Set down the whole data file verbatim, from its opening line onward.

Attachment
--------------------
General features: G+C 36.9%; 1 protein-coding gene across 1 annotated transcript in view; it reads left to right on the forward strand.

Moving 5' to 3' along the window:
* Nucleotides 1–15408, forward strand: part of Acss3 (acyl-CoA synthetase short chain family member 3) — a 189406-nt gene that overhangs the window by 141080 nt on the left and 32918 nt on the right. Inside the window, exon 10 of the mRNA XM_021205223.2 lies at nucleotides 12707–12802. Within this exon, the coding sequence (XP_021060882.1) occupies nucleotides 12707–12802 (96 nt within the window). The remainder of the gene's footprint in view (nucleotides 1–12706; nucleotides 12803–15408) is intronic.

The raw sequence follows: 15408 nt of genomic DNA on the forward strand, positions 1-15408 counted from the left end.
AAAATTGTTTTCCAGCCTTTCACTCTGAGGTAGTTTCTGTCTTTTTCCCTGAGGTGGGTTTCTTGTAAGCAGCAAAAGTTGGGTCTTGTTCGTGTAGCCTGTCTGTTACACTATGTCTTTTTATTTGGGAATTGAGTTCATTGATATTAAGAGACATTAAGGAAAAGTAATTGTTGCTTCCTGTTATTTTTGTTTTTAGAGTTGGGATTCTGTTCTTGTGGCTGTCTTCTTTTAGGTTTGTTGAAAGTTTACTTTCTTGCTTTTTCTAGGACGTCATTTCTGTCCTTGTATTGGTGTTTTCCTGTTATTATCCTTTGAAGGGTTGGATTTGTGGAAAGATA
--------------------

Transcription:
General features: G+C 36.9%; 1 protein-coding gene across 1 annotated transcript in view; it reads left to right on the forward strand.

Moving 5' to 3' along the window:
* Nucleotides 1–15408, forward strand: part of Acss3 (acyl-CoA synthetase short chain family member 3) — a 189406-nt gene that overhangs the window by 141080 nt on the left and 32918 nt on the right. Inside the window, exon 10 of the mRNA XM_021205223.2 lies at nucleotides 12707–12802. Within this exon, the coding sequence (XP_021060882.1) occupies nucleotides 12707–12802 (96 nt within the window). The remainder of the gene's footprint in view (nucleotides 1–12706; nucleotides 12803–15408) is intronic.

The raw sequence follows: 15408 nt of genomic DNA on the forward strand, positions 1-15408 counted from the left end.
AAAATTGTTTTCCAGCCTTTCACTCTGAGGTAGTTTCTGTCTTTTTCCCTGAGGTGGGTTTCTTGTAAGCAGCAAAAGTTGGGTCTTGTTCGTGTAGCCTGTCTGTTACACTATGTCTTTTTATTTGGGAATTGAGTTCATTGATATTAAGAGACATTAAGGAAAAGTAATTGTTGCTTCCTGTTATTTTTGTTTTTAGAGTTGGGATTCTGTTCTTGTGGCTGTCTTCTTTTAGGTTTGTTGAAAGTTTACTTTCTTGCTTTTTCTAGGACGTCATTTCTGTCCTTGTATTGGTGTTTTCCTGTTATTATCCTTTGAAGGGTTGGATTTGTGGAAAGATA